No evidence of caste bias against faculty: IIT panel

By, Hindustan Times, New Delhi
Feb 04, 2022 06:39 AM IST

The three-member panel, which was set up on July 2 after Vipin P Veetil accused four professors of the department of humanities and social sciences of caste-based harassment and bias, also noted that the lack of “desirable processes” may have led to misunderstandings.

A committee set up by the Indian Institute of Technology (IIT)-Madras to probe an allegation of discrimination against faculty members has found no evidence of caste bias, and said that the complainant appeared to be “highly sensitive to unfriendly behaviour”, according to documents seen by HT.

Despite repeated calls and emails, the IIT didn’t comment on the issue.
Despite repeated calls and emails, the IIT didn’t comment on the issue.

The three-member panel, which was set up on July 2 after Vipin P Veetil accused four professors of the department of humanities and social sciences of caste-based harassment and bias, also noted that the lack of “desirable processes” may have led to misunderstandings.

Veetil, an assistant professor who joined the institute in March 2019 and belongs to the other backward classes (OBC) category, resigned in July last year, alleging caste bias. In August, he also approached the National Commission for Backward Classes (NCBC), which asked IIT to hold an inquiry.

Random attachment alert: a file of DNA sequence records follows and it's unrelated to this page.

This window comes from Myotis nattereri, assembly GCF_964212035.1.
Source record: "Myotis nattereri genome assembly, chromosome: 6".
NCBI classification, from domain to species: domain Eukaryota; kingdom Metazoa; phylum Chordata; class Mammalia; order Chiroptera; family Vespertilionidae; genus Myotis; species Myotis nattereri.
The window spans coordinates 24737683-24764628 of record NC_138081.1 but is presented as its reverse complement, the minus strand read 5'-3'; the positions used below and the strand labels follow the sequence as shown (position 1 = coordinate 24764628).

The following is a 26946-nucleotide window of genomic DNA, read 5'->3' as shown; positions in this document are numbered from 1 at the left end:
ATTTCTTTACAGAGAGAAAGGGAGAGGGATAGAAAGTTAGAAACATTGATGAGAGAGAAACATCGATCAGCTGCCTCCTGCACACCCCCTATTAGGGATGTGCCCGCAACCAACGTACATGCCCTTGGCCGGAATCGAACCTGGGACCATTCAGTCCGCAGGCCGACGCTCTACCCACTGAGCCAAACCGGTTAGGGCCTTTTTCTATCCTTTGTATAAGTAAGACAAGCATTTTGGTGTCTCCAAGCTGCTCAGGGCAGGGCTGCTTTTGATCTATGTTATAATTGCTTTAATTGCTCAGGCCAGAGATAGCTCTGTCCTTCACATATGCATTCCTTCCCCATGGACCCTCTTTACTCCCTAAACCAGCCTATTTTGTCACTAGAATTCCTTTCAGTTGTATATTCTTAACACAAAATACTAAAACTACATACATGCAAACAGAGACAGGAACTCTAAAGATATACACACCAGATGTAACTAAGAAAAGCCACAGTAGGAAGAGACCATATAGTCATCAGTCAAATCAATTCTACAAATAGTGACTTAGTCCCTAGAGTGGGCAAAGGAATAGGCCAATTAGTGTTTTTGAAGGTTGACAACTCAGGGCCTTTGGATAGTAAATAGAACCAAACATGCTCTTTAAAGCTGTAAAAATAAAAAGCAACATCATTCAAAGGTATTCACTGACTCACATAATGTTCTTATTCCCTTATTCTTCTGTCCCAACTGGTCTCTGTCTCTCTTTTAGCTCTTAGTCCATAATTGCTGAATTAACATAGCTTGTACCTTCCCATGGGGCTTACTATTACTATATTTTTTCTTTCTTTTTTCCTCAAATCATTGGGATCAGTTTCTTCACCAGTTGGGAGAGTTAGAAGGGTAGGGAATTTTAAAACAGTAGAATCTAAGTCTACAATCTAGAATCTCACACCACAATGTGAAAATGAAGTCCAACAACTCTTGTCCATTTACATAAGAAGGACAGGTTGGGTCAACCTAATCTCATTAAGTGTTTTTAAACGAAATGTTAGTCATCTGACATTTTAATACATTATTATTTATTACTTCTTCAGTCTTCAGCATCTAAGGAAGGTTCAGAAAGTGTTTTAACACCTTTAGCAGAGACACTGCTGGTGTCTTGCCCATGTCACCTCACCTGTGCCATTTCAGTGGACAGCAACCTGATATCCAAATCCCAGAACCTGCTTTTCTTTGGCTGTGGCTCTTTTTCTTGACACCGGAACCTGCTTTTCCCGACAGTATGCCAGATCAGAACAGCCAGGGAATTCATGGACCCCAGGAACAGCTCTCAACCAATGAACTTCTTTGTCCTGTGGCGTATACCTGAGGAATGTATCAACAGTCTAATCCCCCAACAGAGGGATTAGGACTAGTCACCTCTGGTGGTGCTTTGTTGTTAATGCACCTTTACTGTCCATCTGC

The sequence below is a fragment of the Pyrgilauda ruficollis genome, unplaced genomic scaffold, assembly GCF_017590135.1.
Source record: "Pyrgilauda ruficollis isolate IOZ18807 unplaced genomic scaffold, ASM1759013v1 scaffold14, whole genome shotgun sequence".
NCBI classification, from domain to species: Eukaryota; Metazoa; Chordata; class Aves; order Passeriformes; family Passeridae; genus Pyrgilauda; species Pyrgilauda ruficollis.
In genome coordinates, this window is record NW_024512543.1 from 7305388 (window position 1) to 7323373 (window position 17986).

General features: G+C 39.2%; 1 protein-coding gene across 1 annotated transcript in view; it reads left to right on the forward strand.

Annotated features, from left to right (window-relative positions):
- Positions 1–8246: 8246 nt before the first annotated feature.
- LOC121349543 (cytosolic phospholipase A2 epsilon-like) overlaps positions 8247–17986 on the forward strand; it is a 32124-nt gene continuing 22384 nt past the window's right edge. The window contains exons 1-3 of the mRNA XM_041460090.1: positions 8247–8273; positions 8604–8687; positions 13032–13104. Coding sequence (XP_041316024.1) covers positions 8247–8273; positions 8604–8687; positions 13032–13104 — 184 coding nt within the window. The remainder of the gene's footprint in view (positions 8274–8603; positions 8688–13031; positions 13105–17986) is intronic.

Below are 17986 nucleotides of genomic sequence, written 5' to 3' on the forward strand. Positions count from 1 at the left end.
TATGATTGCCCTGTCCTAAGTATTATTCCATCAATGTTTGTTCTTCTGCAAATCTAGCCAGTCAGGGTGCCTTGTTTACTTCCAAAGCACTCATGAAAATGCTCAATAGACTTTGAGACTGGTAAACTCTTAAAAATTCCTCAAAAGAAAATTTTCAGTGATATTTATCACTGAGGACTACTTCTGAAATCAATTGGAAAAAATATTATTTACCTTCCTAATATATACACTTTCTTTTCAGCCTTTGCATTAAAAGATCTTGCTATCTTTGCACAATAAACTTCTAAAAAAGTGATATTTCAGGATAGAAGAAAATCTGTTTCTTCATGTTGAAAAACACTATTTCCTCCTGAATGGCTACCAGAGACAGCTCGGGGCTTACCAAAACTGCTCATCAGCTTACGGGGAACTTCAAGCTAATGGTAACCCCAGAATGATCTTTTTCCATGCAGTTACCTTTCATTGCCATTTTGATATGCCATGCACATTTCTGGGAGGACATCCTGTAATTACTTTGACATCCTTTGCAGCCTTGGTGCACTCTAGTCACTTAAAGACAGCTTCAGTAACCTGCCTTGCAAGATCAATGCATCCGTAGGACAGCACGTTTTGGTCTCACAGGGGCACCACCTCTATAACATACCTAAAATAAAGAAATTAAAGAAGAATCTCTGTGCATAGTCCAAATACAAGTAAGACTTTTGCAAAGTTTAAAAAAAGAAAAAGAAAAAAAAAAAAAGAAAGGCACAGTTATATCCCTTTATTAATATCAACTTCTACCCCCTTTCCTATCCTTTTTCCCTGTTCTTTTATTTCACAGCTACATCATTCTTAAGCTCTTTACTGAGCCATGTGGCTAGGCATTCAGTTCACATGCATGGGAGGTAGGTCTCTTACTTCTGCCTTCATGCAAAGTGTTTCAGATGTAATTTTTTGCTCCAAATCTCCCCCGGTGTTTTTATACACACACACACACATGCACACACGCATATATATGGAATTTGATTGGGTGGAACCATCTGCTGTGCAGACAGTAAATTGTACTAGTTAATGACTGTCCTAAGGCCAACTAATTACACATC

“The committee did not find evidence of the decisions being biased due to caste discrmination,especially since most of the department faculty members had hardly interacted with prof Veetil and he had not even specified in his application that he belonged to the OBC category,” said the report, which HT has seen.

Veetil rejected the findings and said key evidence was not considered in the inquiry. He also alleged procedural lapses and caste bias in the way the institute dealt with his complaint.

The report was later placed before the institute’s board of governors, which noted the panel’s findings and endorsed them, according to additional documents seen by HT. The report didn’t make it clear if the four people named in the complaint were cleared of the charges.

The case represented the most high-profile allegation of casteism in Indian universities and higher-education institutes in recent years.IIT-Madras has previously faced such charges from student bodies, and scrutiny from the Scheduled Caste Commission. In 2013, the Madras high court found gross irregularities in faculty recruitment in the institute and ordered an inquiry.

The panel primarily looked into the allegation by Veetil that he was not permitted to teach an elective course in his first year, though later, another faculty member, who was Brahmin, was allowed to do so. It said that his grievance was triggered by the delay of a semester in allotting a course to him.

“Prof Vipin Veetil appears to be highly sensitive to unfriendly behaviour and easily perturbed when he perceives he is being unduly questioned or not provided with explanations,” the report added.

Veetil said that the committee failed to properly probe his allegations of discriminatory behaviour, which was not limited to the denial of the course, but also to his interactions with and attitudes of some members of the department.